In October, Republican lawmakers sought to pass several bills aimed at trans residents of Wisconsin, most of which were aimed at trans youth in regard to gender-affirming health care and participation in sports. Another Assembly bill that was put forward got much less attention but is no less an encroachment on the civil rights of trans people in the state. AB 447/SB 438 was put forward to “prohibit incarcerated trans, nonbinary and intersex people from being housed in facilities matching their authentic gender identity. The bill also requires strip searches be conducted by corrections staff whose sex aligns with the incarcerated person’s sex assigned at birth,” according to the ACLU of Wisconsin. They continue, “This bill creates a statutory rule for determining appropriate housing classifications for people in jail and prison instead of allowing for a case-by-case determination as required by the Prison Rape Elimination Act (PREA) standards for placement of those in prisons and jails.”
Lambda Legal, in a study published in 2020, found that “A shocking 47% of Black transgender people, and more than one out of five (21%) transgender women of all ethnicities, are incarcerated during their lifetimes.” They continue that this is mostly because of bias and discrimination in housing, employment, and education, and that the crimes committed by trans people are frequently what they term “poverty-related offenses,” like theft and survival sex-work. In addition to high incarceration rates, “According to data collected by the Bureau of Justice Statistics at the Department of Justice, 40% of incarcerated transgender people have been sexually assaulted—more than 10 times the general prison population rate. Incarcerated transgender people also face an uphill battle accessing gender dysphoria care, such as hormone therapy or gender confirmation surgery, with more than 40% reportedly being denied medically necessary care,” according to the same study.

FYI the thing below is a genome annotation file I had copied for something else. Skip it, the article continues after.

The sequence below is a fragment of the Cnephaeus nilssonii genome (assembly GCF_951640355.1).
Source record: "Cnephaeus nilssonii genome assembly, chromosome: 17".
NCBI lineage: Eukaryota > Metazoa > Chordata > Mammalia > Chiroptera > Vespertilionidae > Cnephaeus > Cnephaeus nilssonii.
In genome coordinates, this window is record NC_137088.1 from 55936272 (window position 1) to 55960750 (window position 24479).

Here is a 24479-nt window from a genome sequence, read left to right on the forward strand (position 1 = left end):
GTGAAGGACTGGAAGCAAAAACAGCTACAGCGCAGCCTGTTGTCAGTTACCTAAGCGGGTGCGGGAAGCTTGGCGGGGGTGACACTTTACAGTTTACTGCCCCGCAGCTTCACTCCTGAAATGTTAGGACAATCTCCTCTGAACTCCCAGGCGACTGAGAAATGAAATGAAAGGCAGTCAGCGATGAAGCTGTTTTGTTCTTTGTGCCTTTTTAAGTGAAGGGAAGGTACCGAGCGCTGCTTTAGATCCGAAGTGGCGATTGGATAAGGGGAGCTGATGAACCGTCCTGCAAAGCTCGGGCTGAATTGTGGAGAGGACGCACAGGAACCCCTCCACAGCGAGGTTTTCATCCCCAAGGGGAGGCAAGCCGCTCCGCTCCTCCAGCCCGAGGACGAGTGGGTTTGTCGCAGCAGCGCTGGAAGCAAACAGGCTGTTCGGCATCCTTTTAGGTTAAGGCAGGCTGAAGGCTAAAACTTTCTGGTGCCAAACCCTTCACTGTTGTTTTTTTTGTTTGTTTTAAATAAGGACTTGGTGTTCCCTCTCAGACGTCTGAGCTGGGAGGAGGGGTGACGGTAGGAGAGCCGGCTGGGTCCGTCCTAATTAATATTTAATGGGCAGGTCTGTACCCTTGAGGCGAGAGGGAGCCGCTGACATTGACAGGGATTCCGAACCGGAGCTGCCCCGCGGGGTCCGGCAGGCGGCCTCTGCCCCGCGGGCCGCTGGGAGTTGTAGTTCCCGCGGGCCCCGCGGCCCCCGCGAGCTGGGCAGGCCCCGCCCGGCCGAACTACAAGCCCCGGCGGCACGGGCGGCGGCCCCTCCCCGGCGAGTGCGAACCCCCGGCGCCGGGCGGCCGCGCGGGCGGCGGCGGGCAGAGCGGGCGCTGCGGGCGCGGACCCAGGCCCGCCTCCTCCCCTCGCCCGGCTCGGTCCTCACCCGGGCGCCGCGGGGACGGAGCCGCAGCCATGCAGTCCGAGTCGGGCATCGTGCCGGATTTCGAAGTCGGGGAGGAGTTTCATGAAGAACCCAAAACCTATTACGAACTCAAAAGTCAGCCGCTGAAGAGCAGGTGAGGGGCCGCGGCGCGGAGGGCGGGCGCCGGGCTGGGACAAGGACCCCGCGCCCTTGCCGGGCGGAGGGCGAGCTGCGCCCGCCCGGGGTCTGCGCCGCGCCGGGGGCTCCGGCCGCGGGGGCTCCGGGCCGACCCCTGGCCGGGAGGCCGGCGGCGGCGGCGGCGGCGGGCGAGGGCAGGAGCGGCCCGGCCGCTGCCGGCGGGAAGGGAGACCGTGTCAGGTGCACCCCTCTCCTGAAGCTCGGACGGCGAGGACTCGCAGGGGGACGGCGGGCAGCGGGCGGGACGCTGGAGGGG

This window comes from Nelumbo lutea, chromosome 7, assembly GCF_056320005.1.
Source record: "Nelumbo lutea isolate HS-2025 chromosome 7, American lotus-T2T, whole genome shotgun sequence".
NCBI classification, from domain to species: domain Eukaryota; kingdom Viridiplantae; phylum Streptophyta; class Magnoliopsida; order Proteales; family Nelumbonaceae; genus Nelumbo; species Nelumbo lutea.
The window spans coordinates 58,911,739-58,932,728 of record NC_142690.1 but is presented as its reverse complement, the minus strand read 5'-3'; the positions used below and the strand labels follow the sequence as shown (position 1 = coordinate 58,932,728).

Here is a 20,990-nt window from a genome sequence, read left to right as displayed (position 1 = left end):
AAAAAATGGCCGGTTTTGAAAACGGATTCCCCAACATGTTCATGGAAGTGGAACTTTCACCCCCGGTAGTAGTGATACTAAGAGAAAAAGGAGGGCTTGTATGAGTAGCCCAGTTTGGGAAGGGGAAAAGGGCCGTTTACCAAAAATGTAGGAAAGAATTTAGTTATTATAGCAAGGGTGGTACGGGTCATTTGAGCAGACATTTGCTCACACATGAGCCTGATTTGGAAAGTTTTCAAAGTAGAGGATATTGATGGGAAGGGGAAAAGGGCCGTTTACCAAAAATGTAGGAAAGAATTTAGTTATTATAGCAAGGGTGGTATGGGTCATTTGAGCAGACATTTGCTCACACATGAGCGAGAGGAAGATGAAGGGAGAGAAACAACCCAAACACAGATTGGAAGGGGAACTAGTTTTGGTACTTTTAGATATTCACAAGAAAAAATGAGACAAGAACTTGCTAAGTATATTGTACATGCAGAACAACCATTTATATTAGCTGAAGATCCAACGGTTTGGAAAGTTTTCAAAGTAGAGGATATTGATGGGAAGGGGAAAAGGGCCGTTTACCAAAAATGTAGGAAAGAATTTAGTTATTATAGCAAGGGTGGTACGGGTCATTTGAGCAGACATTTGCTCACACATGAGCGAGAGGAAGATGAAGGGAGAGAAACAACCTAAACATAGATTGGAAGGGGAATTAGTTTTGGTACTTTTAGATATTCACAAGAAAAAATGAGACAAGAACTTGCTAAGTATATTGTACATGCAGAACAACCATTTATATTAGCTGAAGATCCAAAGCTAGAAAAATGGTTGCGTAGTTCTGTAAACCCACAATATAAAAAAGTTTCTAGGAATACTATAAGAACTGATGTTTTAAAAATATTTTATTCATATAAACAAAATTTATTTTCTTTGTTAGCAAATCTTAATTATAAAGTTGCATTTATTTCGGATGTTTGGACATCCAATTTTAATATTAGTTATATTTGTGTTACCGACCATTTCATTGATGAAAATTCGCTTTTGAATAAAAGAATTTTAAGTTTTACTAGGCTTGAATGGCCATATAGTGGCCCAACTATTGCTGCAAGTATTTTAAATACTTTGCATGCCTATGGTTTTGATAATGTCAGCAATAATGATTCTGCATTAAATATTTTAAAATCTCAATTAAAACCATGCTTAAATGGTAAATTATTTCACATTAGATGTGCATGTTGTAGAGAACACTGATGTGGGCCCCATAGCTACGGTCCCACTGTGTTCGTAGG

This is all despite the Prison Rape Elimination Act, which mandates that prisons make housing decisions that ensure the safety of trans people generally, and trans women in particular. AB 447 and SB 438 both go against this mandate, and would actively put trans people in harm’s way. These bills did not get as much public outcry as those targeted at minors, likely because people facing incarceration are seen less sympathetically than minors, but as Lambda Legal pointed out, many of these people are facing incarceration because of systemic failure, and not because of any sort of moral failing. Nevertheless, all people facing incarceration, regardless of their crimes, have the right to safety, dignity, and medical care.
Happily, these two bills have seemed to stall in the legislature, with the last action on them being the public hearing in October. The other bills put forth this fall, those that sought to restrict medical care access to trans minors, and those that sought to limit the ability of trans athletes to participate in sports in both K–12 and college-level athletics, were passed through the legislature, but were vetoed by Governor Evers. Evers, for his part, has always said that he would not sign the bills, telling attendees of the LGBT Chamber of Commerce’s Coming Out Breakfast that “not a single one of those…bills will become law.” He didn’t mention the fact that this is only true while he is governor, outlining the need to keep pushing against these bills despite the promise to veto.